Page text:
I often struggle with justifying my years of work in the handicraft field.  With so much hunger in the world, ecological disasters looming, and critical need on so many levels, I sometimes wonder why I spend my time and energy in marketing things that nobody really needs.  Yet, I find redemption over and over again when projects like Afghan Hands give testimony to the healing power these crafts have in the communities where they are made.  I believe that we need the physical beauty these crafts bring into our lives, the connection we can have with the people who made them.  But, the actual process of making things also serves as a therapy which can help rebuild the broken lives in war torn areas like Kabul.  People like Matin are the best peace ambassadors we can ask for.  They open the paths of communication between people who would never have had a connection otherwise.  The women purchasing the shawls learn about the women who made them, and the women who made them likewise expand their world views in learning about markets, design, and value.  Self-esteem grows.  We are no longer strangers to each other.

Visit Afghan Hands, support them in whatever way you can (they also accept donations), and vote for them in the BBC challenge.

All of the photos in this post belong to Afghan Hands and are on their website.


  1. I just want to tell you how much I enjoy your blog and learning about the fiber work being done around the world in impoverished communities. The work you have posted here today is exquisite and the story so uplifting and encouraging. Thank you for always finding great stuff to share!

  2. Hi Rayela, your eloquence in this post, Afghan Hands, is humbling to me, the reader. I think the times when you question why you are marketing and promoting "things that nobody really needs" are the times when you are just plain down and need a break. You freely offer real treasure on your website by way of insightful posts with meaningful photos, inspiration to do what we know is right, inspiration to pursue our dreams and career goals, support for grass roots economic development around the world and a dozen more wonderful contributions. You work harder than anyone I know to promote your ideals. The Kudos go to you, Gina Delorenzi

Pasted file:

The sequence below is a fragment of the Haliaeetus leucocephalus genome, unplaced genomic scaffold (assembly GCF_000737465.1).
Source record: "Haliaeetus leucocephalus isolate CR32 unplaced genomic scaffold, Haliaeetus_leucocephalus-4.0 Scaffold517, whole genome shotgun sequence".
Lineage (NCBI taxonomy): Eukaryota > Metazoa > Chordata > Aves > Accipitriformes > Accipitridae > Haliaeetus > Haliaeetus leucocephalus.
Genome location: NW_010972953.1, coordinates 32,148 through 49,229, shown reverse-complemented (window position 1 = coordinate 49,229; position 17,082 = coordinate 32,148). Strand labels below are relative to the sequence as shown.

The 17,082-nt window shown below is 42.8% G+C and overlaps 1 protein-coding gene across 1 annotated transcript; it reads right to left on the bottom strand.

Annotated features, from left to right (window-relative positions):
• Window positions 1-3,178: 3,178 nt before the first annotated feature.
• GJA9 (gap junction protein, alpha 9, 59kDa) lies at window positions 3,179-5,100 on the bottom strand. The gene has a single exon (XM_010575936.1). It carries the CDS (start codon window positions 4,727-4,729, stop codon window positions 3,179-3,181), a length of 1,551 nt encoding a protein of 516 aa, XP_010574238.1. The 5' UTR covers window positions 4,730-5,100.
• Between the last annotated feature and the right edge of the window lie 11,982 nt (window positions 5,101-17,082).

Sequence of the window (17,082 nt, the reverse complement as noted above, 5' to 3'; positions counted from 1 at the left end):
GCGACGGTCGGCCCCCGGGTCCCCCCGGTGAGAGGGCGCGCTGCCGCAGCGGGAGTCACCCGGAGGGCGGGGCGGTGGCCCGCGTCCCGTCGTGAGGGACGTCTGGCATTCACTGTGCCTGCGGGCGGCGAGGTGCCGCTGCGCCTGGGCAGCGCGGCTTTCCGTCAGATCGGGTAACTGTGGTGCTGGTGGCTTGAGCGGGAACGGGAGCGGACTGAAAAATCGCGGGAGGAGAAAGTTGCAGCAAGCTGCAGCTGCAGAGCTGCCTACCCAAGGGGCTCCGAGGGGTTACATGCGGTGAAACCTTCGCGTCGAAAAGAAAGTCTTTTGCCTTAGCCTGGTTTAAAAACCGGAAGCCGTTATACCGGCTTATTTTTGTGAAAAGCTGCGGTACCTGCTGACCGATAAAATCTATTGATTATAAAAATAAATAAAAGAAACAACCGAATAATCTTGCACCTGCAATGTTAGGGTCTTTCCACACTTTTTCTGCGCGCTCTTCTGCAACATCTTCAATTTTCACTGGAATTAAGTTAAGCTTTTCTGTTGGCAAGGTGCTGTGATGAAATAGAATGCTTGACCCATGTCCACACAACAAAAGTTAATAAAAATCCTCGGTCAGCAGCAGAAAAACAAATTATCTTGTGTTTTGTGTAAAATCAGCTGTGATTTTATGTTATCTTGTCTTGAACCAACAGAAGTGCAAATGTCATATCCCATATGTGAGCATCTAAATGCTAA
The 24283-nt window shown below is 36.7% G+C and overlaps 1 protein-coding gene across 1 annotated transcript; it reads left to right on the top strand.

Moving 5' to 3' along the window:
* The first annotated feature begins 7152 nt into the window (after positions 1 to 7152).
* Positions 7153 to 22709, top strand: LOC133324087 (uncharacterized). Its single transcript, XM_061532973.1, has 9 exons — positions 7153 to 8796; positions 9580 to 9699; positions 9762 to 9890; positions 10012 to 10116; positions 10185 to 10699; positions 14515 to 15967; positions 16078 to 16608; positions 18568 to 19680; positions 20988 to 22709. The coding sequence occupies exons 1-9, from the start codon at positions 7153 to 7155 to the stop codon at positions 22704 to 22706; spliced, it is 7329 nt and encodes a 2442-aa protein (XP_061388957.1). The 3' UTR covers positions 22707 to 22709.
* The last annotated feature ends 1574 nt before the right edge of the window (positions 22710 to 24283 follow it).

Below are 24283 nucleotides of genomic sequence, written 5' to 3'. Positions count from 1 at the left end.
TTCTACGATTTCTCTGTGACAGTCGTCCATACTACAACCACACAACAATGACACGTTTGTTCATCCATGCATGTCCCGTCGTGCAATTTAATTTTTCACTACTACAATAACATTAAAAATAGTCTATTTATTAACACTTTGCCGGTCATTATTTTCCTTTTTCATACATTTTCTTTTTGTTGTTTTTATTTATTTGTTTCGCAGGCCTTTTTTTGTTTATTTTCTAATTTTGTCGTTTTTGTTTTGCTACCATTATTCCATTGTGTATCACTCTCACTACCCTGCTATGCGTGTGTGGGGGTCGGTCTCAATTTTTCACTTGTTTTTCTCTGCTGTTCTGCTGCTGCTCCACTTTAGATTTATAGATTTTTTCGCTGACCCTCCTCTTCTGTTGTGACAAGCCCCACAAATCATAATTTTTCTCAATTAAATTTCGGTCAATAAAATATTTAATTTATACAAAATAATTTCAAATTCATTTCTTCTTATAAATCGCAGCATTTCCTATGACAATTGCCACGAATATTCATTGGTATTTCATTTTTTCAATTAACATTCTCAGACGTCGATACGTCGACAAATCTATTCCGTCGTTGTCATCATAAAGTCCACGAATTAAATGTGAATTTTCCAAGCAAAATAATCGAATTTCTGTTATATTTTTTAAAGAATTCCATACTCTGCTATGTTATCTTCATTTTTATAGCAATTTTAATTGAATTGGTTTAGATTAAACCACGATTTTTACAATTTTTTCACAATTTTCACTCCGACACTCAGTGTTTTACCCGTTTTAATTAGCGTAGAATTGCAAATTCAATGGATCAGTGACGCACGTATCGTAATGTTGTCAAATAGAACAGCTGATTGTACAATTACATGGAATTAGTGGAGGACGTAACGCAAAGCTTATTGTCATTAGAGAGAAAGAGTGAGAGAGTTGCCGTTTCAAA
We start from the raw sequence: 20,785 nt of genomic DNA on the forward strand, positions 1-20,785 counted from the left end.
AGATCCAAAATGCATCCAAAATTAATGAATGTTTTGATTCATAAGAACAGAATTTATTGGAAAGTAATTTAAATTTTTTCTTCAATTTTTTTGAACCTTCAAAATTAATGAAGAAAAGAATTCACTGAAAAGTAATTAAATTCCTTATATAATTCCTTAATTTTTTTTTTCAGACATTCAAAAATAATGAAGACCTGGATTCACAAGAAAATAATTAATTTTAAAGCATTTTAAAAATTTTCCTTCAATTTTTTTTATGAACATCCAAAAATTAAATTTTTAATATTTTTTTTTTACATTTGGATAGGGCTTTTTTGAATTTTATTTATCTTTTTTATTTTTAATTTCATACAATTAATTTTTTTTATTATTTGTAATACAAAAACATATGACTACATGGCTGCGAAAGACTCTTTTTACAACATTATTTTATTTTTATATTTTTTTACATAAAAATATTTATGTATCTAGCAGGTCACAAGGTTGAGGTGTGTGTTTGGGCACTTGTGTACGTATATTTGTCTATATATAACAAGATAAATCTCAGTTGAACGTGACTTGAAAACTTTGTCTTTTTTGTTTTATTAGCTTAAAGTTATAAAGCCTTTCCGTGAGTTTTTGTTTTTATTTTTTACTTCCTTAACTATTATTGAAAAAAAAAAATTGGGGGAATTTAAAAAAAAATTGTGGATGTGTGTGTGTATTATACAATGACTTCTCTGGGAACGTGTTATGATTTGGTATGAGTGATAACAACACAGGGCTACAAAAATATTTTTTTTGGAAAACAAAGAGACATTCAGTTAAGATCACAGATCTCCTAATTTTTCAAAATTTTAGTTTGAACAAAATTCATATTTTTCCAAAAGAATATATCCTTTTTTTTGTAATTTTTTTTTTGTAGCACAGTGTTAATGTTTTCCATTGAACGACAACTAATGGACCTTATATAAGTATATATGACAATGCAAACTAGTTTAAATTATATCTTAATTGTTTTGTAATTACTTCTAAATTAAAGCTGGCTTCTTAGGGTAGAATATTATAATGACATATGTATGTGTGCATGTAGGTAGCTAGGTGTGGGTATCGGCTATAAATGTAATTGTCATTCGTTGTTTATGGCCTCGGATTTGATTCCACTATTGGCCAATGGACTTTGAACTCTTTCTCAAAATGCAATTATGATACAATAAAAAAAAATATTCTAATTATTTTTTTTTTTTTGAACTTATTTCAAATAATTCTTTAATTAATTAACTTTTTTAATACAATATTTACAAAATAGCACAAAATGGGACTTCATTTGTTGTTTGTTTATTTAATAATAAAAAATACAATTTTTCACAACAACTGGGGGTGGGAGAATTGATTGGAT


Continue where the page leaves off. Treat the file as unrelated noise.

3. Thanks to both of you! I do have a deep interest in all of these projects and love bringing them to light. However, I really do feel conflicted about working with imports even though I really love them. My biggest stress lies in the transportation of these items and the costs shipping inflicts on the environment. For example, I sell vintage ralli quilts, a large item. They come to me from traders in Pakistan. I then sell them to other destinations, including Australia. Amplify that by all the packages we are sending all over the place. We can now live anywhere and have access to anything, but there is a cost that we overlook. The truly green thing would be to buy locally as much as possible.

    I know that all of us small vendors are nothing compared to giants like Walmart, but think of eBay and how much traffic that site generates. I'm not willing to give this up, yet it bothers me.

  4. "With so much hunger in the world, ecological disasters looming, and critical need on so many levels, I sometimes wonder why I spend my time and energy in marketing things that nobody really needs."

    This made me feel a bit ashamed. When I flung myself into needlework, it was because I had read too much about the dark side of life on the internet. I found out that it was doing me no good, and I started looking for colors and friendly crafts. But maybe it is time to think about useful activities. The project in Afghanistan certainly is something that gives hope and bread.

    Maybe producing things is good for our souls, and this teaches us how awful it is to deprive people of the occupation they can do and want to do. Taking away their jobs: This is what the Taliban have done. If women become the driving motor of progress, they won't allow men to take this away from them. I do hope that this will become a people's movement.

  5. Thanks for a great article. I am only now beginning to discover the history and merits of embroidery and it has got to be one of the best of the finer textile crafts. I haven't gotten around to exploring Afghan embroidery yet but it was a great and worthwhile introduction.


“Sing like no one's listening, love like you've never been hurt, dance like nobody's watching, and live like it's heaven on earth.”

“Whatever you say, say it with conviction.”

(Both by the master, Mark Twain)